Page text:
I think it also comes down to authenticity. Emotions are also the centre of all other musical genres but the perception is different. Listening to Björk sing about heartbreak feels more genuine than hearing Céline Dion do the same thing.
It depends on how you see the world. Many people do not question the facade of the pop commercial world. It feels genuine. Connecting to a sad Björk song is probably something that most people do alone and in their own way. But pop music is more social and it is an experience you share with many people. It evokes the presence of a public, even when you are alone. Pop is not an introspective form of music. It is not a dark night of the soul.
Would you describe artist like Björk or Nick Cave as authentic?
They are definitely genuine but it depends what you mean by authenticity. I mean Nick Cave is a master of theatrical performance. You don’t go to a Nick Cave gig in order to find truth. His fans prefer his kind of artificiality over the one that pop acts put on. It depends on what you are willing to believe.
Then again, an artist like Father John Misty uses ‘fakeness’ in order to create an authentic stage persona. He is honest about being fake.
That is the oldest trick in art: putting on a mask to tell the truth. Father John Misty opens the engine room of showbusiness and shows us, in a very ironic manner, how artistic showmanship works. Spontaneity is a rare occurrence in performance and he is not trying to hide that.
And irony helps him get away with it
Irony is an aquired taste. Father John Misty appeals to people that like art from a safe distance. To other people, irony can seem hostile.
Could Céline Dion pull off irony?
Her fans like that she has a sense of humour about herself but she is serious about what she is doing and would never mock the performance and the audience for believing in it.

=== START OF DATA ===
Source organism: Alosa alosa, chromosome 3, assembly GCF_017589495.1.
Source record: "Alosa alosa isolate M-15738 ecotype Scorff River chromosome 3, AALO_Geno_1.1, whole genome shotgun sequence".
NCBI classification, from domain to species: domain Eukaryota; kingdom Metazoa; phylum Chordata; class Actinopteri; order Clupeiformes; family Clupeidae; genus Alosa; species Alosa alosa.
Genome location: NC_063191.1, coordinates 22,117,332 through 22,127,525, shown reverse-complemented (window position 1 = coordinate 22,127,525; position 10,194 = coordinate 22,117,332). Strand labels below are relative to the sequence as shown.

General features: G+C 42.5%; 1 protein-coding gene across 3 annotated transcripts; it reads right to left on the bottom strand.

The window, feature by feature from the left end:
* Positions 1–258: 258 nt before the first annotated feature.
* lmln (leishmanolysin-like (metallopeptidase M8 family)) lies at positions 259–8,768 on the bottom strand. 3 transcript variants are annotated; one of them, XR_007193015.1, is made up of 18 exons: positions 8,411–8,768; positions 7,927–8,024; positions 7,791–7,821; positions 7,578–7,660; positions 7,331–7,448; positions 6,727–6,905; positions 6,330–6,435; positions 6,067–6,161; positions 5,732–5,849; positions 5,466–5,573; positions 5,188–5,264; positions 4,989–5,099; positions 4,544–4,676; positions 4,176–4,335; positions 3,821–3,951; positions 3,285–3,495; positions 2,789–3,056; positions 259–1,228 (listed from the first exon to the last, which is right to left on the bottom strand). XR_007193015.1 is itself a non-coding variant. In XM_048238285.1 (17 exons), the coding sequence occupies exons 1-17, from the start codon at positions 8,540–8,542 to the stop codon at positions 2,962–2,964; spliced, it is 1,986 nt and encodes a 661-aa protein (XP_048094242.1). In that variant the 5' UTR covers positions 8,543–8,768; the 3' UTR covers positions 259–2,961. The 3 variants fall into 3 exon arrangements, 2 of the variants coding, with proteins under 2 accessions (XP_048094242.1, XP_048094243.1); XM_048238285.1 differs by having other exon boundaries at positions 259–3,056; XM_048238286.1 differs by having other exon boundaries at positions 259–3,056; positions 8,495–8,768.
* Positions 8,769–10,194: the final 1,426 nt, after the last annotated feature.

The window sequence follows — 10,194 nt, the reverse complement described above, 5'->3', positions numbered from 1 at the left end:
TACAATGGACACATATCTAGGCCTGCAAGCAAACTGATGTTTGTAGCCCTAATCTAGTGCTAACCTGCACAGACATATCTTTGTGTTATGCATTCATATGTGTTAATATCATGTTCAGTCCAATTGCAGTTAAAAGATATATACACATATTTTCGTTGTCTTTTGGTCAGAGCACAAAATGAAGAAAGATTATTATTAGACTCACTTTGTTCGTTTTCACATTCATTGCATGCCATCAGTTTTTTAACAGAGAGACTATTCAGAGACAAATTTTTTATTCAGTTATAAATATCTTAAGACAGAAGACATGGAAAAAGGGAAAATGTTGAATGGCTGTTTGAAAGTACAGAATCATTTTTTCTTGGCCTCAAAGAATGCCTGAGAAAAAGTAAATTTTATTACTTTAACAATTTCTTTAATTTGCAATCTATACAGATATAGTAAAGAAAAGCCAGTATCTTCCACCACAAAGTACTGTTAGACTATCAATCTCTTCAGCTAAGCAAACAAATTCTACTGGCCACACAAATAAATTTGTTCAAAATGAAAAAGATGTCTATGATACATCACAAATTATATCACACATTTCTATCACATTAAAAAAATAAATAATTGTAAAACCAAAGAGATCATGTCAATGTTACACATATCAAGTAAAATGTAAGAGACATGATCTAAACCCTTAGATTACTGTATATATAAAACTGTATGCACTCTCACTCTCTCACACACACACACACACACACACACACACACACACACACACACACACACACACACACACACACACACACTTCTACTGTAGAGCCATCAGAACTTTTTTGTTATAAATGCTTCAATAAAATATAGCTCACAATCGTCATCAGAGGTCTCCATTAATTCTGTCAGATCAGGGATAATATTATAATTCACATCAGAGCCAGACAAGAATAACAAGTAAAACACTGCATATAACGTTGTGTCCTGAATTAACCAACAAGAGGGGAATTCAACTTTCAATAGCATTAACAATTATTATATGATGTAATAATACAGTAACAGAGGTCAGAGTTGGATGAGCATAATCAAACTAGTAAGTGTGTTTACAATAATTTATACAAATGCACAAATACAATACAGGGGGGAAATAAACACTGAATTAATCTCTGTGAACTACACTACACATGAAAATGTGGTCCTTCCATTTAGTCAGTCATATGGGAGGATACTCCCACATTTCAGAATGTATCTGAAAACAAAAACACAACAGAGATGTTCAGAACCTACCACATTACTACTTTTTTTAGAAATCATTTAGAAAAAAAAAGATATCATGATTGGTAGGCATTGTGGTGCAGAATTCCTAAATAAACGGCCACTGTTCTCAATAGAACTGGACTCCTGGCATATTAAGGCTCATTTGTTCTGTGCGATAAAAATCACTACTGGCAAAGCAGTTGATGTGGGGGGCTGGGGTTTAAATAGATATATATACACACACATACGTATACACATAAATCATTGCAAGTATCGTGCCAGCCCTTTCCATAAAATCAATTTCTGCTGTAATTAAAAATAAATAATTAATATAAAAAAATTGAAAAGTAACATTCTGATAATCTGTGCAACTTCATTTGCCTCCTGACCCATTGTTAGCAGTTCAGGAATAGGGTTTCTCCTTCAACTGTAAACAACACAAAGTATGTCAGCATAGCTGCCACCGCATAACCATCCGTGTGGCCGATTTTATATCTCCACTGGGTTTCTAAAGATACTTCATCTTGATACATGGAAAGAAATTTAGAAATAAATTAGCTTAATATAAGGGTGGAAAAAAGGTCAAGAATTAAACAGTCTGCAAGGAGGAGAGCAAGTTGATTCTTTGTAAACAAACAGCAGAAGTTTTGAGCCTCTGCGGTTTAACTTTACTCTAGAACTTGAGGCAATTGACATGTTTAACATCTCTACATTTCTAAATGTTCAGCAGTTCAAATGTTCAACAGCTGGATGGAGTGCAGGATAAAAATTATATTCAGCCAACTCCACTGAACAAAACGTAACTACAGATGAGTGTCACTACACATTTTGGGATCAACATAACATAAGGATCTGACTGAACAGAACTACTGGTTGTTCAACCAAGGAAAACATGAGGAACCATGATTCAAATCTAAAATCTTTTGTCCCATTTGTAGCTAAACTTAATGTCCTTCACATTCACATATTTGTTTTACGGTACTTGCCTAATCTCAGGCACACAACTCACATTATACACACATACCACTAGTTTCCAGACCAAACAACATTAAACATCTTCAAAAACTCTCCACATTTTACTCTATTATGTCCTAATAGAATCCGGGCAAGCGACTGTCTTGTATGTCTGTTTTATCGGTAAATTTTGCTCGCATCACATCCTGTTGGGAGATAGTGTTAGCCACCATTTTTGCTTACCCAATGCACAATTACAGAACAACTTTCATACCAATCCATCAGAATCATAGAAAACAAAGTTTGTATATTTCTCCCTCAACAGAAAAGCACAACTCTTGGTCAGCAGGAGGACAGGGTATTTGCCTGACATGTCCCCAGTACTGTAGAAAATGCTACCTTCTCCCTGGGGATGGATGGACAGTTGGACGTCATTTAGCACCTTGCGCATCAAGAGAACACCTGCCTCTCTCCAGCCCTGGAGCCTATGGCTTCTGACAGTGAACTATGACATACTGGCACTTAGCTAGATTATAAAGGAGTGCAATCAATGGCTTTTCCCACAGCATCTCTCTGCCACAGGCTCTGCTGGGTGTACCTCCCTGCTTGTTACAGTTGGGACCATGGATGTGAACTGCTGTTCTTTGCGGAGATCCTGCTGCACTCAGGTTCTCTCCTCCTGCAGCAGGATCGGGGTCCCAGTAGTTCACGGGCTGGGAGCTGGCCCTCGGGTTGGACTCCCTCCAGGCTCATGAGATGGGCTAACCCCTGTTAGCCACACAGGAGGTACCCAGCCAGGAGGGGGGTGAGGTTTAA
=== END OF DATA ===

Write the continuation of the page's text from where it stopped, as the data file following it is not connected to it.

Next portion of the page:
We talked a lot about bad taste. What, in conclusion, do you think is good taste then?
Good taste is probably more individual than bad taste. I don’t think there is objectively good taste but there is consensus taste: Things that you and the people around you can agree on. Sometimes that consensus is quite big, other times it is not. But it is never a given.
Carl Wilson is Slate’s music critic and the author of several books.

"Shame is absolutely necessary"

Man wearing hat with card "Bread or revolution"

Jennifer Jacquet argues that shame is often our most potent instrument to enforce social norms and punish those that go against them. For her, shame is not just a strong emotion but a powerful political weapon.

Your book is called „Is shame necessary?“ Is it?
Shame is absolutely necessary. At the same time, it is a very dangerous and fickle instrument. It is difficult to characterize it in any general way.

Jennifer Jacquet

Jennifer Jacquet is an assistant professor at New York University and the author of “Is Shame Necessary?”. Read more about her on her website.


Because it can be completely different things depending on the situation or context it is being used?
There is certainly a dose-response issue, as well as an issue of proportionality. Sometimes a very mild form of shaming is being used for a severe transgression and vice-versa. Especially online we see a lot of intense shaming for sometimes very little reason at all. The cases that we are most drawn to are cases where the shaming is really disproportionate. Cases where shaming is used against innocent victims. That’s in part why we paint shame with a broad brush and label it a bad thing. That was my impetus for the book. I wanted to show that sometimes shame can be a positive thing.
In the book, you argue that shame is very often a weapon of last resort. How effective can it be, especially in an arena like international politics?